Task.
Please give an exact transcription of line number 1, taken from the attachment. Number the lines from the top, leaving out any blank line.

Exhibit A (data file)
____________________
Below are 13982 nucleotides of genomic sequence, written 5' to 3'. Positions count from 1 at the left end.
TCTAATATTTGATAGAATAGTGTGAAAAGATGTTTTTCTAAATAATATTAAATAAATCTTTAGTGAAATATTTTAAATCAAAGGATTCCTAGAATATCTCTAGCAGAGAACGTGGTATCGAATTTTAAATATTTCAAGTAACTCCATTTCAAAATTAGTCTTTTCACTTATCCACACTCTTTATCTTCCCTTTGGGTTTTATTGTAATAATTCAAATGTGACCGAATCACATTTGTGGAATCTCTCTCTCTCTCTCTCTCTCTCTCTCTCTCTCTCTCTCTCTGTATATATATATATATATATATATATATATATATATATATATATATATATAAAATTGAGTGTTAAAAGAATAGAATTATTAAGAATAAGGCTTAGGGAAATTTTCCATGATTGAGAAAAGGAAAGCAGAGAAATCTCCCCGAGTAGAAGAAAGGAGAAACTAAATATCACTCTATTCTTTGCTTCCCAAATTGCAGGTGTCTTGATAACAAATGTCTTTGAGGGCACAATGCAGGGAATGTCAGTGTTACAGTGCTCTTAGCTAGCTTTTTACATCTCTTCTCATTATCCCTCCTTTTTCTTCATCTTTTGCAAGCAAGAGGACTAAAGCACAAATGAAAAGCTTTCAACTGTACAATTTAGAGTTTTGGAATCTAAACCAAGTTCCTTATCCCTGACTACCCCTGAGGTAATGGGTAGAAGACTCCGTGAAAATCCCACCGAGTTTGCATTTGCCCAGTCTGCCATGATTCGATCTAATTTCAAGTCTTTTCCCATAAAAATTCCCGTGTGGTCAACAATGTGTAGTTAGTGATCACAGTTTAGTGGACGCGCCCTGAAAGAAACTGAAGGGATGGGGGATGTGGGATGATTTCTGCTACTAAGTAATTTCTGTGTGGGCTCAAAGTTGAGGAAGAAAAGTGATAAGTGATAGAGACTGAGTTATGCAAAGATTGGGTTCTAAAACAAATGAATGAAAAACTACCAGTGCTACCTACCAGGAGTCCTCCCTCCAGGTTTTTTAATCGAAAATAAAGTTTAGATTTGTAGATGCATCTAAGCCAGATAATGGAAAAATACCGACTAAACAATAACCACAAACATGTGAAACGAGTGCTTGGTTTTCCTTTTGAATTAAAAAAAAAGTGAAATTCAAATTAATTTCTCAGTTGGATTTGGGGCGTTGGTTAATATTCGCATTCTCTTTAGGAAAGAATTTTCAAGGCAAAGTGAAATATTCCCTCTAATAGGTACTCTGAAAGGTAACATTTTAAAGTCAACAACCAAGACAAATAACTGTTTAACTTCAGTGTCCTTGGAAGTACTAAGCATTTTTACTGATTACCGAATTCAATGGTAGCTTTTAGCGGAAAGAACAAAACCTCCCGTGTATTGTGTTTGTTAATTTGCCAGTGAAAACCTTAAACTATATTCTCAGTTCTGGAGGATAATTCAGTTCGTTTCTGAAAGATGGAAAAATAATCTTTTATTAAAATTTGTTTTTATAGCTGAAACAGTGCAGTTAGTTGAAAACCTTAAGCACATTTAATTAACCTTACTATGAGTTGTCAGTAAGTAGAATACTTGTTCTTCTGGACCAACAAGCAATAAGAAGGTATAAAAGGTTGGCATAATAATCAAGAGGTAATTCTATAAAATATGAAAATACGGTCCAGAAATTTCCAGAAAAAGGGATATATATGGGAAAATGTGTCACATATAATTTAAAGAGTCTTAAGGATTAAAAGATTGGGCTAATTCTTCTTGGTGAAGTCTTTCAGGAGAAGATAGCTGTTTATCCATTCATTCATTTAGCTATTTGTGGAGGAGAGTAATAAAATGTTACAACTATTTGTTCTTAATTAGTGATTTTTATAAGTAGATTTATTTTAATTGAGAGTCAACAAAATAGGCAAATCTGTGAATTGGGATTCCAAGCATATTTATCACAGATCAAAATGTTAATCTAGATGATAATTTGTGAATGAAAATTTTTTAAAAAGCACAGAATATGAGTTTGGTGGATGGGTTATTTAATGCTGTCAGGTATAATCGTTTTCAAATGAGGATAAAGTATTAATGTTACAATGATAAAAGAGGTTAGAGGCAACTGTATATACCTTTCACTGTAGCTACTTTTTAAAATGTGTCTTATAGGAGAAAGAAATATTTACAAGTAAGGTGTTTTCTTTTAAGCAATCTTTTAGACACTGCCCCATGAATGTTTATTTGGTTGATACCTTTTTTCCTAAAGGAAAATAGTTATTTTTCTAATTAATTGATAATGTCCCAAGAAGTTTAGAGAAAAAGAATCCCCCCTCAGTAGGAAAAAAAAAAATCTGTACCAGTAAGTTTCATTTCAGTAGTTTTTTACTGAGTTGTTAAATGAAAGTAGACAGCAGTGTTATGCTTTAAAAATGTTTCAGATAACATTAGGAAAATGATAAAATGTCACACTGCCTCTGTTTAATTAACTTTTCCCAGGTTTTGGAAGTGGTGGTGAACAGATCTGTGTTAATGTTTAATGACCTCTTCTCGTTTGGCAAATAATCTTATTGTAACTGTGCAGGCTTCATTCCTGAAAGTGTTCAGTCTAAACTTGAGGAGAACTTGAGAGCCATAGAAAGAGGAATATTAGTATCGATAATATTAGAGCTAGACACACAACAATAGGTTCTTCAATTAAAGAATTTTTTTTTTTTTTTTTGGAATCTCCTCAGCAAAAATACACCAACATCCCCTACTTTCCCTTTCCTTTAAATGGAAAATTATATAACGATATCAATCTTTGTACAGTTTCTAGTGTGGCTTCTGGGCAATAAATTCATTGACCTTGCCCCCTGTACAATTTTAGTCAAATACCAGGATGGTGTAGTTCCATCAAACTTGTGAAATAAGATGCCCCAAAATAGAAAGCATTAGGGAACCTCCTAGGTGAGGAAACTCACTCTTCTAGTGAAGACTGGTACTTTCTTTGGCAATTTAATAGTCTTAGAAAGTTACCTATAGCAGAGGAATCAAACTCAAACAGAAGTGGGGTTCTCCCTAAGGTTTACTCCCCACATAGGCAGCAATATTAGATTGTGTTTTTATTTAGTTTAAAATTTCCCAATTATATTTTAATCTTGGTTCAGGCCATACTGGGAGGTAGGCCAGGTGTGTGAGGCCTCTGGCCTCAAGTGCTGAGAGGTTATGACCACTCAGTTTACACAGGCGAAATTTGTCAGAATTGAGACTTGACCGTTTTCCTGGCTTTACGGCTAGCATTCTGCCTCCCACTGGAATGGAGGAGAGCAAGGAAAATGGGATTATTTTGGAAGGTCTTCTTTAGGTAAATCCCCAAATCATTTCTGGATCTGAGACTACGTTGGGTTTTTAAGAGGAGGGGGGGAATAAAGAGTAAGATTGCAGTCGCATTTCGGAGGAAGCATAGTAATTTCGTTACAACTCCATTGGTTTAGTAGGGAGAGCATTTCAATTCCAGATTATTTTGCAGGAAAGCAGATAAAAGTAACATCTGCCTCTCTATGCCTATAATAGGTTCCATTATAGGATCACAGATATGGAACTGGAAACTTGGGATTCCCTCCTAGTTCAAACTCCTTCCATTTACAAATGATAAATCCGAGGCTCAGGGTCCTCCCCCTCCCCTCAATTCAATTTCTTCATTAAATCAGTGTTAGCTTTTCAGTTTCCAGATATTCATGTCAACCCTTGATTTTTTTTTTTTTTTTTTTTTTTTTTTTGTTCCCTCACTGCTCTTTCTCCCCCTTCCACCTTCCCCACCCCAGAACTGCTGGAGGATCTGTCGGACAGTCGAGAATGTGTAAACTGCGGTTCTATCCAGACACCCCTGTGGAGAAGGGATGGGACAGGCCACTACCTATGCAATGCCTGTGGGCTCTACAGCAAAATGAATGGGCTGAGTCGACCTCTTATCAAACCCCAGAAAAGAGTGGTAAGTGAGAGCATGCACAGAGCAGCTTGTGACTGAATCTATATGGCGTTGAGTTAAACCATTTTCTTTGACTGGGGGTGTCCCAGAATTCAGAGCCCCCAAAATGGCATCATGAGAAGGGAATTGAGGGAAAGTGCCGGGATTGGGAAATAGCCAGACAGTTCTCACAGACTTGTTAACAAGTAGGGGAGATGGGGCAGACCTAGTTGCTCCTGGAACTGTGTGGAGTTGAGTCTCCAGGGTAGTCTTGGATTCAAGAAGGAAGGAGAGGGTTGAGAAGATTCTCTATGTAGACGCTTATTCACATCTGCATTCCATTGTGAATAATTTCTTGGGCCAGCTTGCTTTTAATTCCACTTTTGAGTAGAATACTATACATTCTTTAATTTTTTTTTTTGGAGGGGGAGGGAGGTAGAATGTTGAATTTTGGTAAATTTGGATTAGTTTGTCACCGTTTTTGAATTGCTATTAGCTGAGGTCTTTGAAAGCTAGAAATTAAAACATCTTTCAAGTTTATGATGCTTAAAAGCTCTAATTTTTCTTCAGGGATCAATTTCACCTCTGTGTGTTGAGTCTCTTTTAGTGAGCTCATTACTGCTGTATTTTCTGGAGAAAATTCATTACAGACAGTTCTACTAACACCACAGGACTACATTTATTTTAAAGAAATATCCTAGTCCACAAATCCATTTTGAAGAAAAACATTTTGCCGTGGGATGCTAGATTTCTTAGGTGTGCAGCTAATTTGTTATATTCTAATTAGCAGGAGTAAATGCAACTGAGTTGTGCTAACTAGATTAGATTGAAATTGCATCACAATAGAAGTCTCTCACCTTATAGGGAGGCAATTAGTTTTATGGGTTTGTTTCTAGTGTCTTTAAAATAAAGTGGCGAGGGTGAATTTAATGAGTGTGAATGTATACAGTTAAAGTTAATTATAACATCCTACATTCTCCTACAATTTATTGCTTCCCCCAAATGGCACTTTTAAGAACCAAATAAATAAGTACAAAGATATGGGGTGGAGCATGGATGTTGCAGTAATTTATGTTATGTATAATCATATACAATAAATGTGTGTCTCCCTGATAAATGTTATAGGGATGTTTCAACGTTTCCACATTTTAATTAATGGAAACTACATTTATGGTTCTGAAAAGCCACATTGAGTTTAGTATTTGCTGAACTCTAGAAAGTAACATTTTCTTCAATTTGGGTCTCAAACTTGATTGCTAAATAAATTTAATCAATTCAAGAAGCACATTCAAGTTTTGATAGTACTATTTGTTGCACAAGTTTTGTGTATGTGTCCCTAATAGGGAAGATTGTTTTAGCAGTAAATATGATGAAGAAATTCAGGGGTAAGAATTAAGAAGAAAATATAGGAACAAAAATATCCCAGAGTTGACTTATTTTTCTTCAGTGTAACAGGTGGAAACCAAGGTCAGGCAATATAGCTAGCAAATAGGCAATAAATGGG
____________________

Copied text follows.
Below are 13982 nucleotides of genomic sequence, written 5' to 3'. Positions count from 1 at the left end.